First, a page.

Felipe de Neve

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Felipe de Neve
Statue of Felipe de Neve in the Los Angeles Plaza. The inscription reads: "Felipe de Neve (1728-84). Governor of California 1775-82. In 1781, on orders from King Carlos III of Spain, Felipe de Neve selected a site near the River Porciuncula and laid out the town of El Pueblo de La Reina de Los Angeles, one of two pueblos he founded in Alta California."[sic]
Born 1724
Bailén, Province of Jaén (Spain)[1]
Died 1784
Coahuila, Mexico
Nationality Spanish
Occupation explorer and governor

Felipe de Neve (1724–1784) was a Spanish governor of Las Californias, an area that included present-day California (United States), Baja California (Mexico) and Baja California Sur (Mexico). His tenure as governor was from 1775 to 1782.[1][2] Neve is considered a founder of Los Angeles, California and helped to settle Missions Santa Barbara and San José whose surrounding communities became California cities.[3][4][5]

Career highlights[edit]

First capital[edit]

Felipe Neve was appointed governor of the Californias in 1775.[5] For two years he was based at Loreto, Baja California, then moved to Monterey, California.[3][6]

New settlements[edit]

Las Californias

It was during Neve's administration that Lieutenant José Joaquín Moraga is credited with building the Presidio of San Francisco, after the site was selected by Juan Bautista de Anza in 1776. Moraga is also known as the founder of El Pueblo de San José de Guadalupe, the present day city of San Jose, California. On 29 November 1777, Moraga founded San José on orders from Antonio María de Bucareli y Ursúa, the Spanish Viceroy of New Spain. It was the first Spanish colonial pueblo in the northern region of Las Californias Province, which became its own Alta California Province in 1804. The city served as a farming community to support the Presidio of San Francisco and the Presidio of Monterey.

In 1781, later in Neve's tenure, he founded the Pueblo de Los Ángeles. Neve had applied to Viceroy Bucareli for permission to establish a settlement (pueblo) near the Los Angeles River (Río de Porciúncula), where Father Juan Crespí had met local Tongva indians. With the viceroy's approval, Neve was granted authority from The Crown, Charles III of Spain, to found and establish the second pueblo in upper Las Californias, El Pueblo de Nuestra Señora la Reina de los Ángeles del Río de Porciúncula (The Pueblo of Our Lady Queen of the Angels of the River of Porciúncula), the present day city of Los Angeles, California.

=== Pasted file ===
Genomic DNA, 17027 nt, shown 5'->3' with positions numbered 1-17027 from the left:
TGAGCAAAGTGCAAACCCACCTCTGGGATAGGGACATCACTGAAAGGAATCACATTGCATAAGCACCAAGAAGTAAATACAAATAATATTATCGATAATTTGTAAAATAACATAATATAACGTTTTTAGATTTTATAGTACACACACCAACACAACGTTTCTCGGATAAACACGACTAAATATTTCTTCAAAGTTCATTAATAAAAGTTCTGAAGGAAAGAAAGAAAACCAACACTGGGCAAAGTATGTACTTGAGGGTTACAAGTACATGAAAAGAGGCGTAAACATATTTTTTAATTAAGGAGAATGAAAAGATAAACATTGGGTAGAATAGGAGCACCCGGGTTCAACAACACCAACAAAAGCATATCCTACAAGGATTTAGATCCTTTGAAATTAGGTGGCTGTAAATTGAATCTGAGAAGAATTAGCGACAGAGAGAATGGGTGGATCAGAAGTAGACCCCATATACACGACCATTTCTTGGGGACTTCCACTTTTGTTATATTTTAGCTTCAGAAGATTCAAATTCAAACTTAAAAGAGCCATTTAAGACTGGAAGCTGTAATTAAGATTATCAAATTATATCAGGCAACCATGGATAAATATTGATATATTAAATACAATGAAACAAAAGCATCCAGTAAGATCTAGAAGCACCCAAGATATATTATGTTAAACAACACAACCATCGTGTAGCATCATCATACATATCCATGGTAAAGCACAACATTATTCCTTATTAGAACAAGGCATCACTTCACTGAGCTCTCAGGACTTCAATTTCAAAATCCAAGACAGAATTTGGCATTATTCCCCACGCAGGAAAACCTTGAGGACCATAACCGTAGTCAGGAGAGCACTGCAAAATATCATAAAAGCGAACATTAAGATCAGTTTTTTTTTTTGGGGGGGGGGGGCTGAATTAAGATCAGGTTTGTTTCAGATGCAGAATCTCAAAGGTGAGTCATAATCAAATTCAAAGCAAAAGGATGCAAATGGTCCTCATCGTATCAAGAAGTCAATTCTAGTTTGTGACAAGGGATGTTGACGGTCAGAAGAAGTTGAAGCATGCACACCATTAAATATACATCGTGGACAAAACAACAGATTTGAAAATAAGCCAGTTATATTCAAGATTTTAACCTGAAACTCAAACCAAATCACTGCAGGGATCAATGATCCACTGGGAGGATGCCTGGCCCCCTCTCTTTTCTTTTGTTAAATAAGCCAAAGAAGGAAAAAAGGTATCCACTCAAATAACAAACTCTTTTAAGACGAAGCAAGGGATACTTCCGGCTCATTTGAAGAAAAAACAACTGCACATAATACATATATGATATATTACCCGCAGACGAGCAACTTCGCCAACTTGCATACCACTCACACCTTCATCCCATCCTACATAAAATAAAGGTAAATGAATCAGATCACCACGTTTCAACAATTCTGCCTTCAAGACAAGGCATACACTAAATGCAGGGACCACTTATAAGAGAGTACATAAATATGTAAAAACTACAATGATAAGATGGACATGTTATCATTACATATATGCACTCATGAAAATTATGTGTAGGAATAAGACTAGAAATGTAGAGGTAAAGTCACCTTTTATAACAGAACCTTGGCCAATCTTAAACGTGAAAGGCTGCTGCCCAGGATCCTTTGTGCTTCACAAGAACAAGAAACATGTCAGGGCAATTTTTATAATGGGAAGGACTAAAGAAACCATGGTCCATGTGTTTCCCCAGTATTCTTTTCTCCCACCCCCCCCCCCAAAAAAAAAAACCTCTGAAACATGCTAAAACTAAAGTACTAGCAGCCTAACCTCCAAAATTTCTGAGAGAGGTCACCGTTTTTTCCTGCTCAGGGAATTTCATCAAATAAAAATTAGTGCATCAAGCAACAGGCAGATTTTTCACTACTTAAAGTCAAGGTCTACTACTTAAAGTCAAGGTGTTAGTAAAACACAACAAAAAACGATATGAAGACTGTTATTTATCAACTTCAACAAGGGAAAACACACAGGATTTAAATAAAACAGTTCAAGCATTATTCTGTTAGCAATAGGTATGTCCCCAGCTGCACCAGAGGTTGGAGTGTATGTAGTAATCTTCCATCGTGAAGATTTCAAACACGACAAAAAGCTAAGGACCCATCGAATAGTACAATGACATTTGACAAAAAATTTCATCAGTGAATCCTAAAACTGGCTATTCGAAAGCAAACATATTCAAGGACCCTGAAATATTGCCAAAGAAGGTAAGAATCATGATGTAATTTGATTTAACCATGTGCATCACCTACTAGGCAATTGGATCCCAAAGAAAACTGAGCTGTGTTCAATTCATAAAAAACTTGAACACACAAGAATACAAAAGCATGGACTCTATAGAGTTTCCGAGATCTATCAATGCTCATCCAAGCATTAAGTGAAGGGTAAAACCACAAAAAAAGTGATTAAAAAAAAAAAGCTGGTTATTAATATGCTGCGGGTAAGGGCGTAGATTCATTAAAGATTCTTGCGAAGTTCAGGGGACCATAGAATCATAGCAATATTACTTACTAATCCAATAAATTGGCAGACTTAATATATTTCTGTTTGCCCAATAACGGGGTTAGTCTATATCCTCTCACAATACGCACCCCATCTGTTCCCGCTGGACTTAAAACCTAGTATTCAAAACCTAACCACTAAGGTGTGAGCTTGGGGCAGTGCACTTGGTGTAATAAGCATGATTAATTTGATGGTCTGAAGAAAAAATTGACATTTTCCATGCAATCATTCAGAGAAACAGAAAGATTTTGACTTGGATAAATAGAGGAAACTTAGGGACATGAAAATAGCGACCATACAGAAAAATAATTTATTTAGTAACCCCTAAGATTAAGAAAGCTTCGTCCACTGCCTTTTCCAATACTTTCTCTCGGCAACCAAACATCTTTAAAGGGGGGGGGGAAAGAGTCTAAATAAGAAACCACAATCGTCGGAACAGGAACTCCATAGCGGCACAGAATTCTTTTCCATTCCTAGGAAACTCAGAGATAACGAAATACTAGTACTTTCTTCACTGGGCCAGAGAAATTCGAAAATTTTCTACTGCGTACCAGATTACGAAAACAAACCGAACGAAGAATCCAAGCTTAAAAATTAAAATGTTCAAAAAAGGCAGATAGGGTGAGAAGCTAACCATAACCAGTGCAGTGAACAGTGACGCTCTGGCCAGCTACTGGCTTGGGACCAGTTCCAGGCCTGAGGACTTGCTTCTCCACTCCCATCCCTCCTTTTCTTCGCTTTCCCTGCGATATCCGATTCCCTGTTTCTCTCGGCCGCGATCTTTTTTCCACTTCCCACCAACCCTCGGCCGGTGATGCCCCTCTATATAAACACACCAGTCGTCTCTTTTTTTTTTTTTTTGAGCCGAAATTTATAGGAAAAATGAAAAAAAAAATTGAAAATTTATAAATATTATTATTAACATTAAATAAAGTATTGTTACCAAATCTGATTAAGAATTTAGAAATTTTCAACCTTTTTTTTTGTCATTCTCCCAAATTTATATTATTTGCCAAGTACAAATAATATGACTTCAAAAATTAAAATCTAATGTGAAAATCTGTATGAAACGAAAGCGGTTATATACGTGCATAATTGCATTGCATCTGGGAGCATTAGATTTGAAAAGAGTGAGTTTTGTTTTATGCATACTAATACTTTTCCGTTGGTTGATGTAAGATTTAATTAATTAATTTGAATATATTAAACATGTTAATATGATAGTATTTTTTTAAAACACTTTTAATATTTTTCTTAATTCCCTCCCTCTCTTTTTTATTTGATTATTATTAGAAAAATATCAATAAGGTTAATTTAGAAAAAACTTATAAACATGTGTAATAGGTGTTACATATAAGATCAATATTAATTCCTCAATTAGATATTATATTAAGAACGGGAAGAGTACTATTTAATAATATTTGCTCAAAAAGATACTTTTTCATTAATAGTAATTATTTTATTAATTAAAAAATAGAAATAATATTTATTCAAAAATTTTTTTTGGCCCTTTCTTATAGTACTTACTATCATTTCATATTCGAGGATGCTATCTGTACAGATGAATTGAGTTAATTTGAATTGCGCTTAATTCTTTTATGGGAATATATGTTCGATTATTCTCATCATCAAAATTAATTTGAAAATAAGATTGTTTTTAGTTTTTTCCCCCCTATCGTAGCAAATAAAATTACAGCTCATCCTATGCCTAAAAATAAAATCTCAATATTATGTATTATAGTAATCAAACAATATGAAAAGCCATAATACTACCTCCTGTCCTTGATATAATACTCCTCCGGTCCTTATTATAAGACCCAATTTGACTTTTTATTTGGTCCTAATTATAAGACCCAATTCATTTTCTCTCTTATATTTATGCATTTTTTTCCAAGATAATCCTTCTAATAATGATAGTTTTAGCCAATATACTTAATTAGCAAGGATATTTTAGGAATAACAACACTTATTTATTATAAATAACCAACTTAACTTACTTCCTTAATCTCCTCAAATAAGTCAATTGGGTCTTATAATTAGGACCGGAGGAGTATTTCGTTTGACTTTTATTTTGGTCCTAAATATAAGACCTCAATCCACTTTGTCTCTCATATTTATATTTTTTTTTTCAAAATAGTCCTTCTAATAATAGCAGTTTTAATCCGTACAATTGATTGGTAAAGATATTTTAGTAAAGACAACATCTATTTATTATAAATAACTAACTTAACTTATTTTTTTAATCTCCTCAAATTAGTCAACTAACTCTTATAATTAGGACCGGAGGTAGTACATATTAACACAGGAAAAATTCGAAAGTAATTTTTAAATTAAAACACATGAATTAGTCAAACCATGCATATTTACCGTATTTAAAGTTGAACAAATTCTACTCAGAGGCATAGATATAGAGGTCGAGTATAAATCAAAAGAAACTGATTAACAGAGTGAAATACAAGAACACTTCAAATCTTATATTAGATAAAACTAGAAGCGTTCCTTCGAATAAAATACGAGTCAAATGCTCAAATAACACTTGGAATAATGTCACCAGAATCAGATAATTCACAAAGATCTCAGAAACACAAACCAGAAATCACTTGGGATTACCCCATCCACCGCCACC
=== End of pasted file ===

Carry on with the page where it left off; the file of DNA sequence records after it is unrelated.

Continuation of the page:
During Neve's tenure as governor, he quarreled constantly with the missionaries' leader, padre Junípero Serra, over the secularization of the Missions and the redistribution of land to the Mission Indian neophytes and soldiers.

Comandante general[edit]

Neve's success as provincial governor won him promotion in 1783 to succeed Teodoro de Croix as Comandante General of the Provincias Internas, a position that had authority over all the northern provinces (including Las Californias). He held that position until his death in 1784.

See also[edit]


  1. ^ a b "NEVE, FELIPE DE (1724–1784)". tshaonline.org. Retrieved 2010-04-14. 
  2. ^ "Landmarks of Hispanic Los Angeles". USC Library archives. Retrieved 2010-04-14. 
  3. ^ a b "Spanish Governors". missiontour.org. Retrieved 2010-04-14. 
  4. ^ "CHAPTER III". www.usgennet.org. Retrieved 2010-04-14. 
  5. ^ a b "The True Origins of Spanish Colonial Officials and Missionaries". www.sandiegohistory.org. Retrieved 2010-04-14. 
  6. ^ "Phelipe de Neve First Governor of the Californias, 1777–1782". www.sbthp.org. Retrieved 2010-04-14. 


  • Clyde Arbuckle (1986). Clyde Arbuckle's History of San Jose. Smith McKay Printing. ISBN 978-9996625220.
  • The Town of Our Lady Reina of the Angels on the Porciúncula river. (English)


Beilharz, Edwin A. Felipe de Neve: First Governor of California. San Francisco: California Historical Society, 1971.

External links[edit]